Back around the paddock


This month's driver of the month is preparing for another spin around the great Australian paddock

Back around the paddock
Back around the paddock

By Sean Muir | June 8, 2012

If you could drive a bus in a straight line as far as Robert Frankcom has driven for Campbell’s Coaches you would go around the world about 31 times.

The 67-year-old has driven about 1.25 million kilometres since starting with Campbell’s Coaches at Townsville in 1991.

Now, after 21 years behind the wheel, he is preparing to retire.

But what does a man like Frankcom do after driving people around the country for more than two decades? Bingo? Lawn bowls? Join the Toastmasters to perfect dinner party speeches?

No.

Frankcom plans to drive his wife, Annie, across Australia in a caravan.

"Fifth of July, my boy, that’s it, I’m out of here," Frankcom says.

"Bought myself a camper trailer, so I’m going to go and revisit all those places where I travelled in the bus and couldn’t have a beer, and have a beer."

Included on his list of places to visit is South Australia and Western Australia’s Margaret River, where Frankcom says he might even drink a glass of wine or two.

"I do love a red wine," he says.

But as much as Frankcom is going to enjoy, wine, beer, his new caravan, and ‘retiring’ from driving, he says he is genuinely going to miss working at Campbell’s.

"I’ve met a lot of people, done a lot of travel, been all over Australia, and really loved it," Frankcom says.

"That’s the thing about it — you come to work and know you are going to go out and have fun. I’m definitely going to miss it."

"The boss reckons I’ll be back in six months."

Frankcom started with Campbell’s Coaches, where he mostly does charters and tours, after living at Airlie Beach in Far North Queensland for more than a decade.

At Airlie Beach Frankcom managed a caravan park before moving to a nearby island for a year.

He then returned to Airlie Beach to buy an Avis car-hire franchise.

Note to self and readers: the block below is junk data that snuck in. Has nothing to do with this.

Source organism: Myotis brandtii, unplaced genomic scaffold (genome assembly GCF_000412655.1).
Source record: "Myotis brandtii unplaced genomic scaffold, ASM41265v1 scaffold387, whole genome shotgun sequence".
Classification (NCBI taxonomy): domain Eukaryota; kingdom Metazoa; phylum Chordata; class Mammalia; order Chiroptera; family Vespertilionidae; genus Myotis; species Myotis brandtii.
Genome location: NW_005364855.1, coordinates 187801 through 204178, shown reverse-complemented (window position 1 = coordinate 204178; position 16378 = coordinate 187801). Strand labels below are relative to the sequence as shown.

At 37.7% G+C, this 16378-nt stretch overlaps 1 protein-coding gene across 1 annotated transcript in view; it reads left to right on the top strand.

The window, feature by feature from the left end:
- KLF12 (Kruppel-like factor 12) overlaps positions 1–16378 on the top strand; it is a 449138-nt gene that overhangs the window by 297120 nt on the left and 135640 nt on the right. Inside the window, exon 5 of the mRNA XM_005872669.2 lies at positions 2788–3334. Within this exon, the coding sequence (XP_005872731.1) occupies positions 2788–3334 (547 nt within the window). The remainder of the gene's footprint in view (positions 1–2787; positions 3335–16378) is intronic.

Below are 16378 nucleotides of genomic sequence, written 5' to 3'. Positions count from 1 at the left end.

But the pilots’ dispute in 1989 devastated the business, leaving Frankcom wondering what to do next.

"It was absolutely devastating for us — we lost everything," Frankcom says.

"With the pilots’ dispute we went from having 14 flights a week into Proserpine (inland from Airlie Beach) to two. There was just nobody coming into town. So we finished up getting out in ‘91, and that’s when we moved to Townsville."

Now, perhaps the only person sadder to see Frankcom leave Townsville than Frankcom is Karen Hoey, who has worked with him at Campbell’s for 21 years.

"He is not only a very good driver, but also a friend that I have had the pleasure to work with for the 21 years," Hoey says.

"Rob is always there to lend a hand wherever needed, and he is very popular with all our drivers. Hopefully he will get the travelling bug out of his system and return as a casual. But he is adamant he won’t be back."

Campbell’s Coaches owner Wayne Campbell says Frankcom’s personality is what sets him apart from most drivers.

"He relates to people," Campbell says.

"He’s been a real good driver and he looks after the newcomers and teaches them the right way to go about things. He’s been real good for the company – he is a real loss."

A farewell gathering will be held before Frankcom retires in July.

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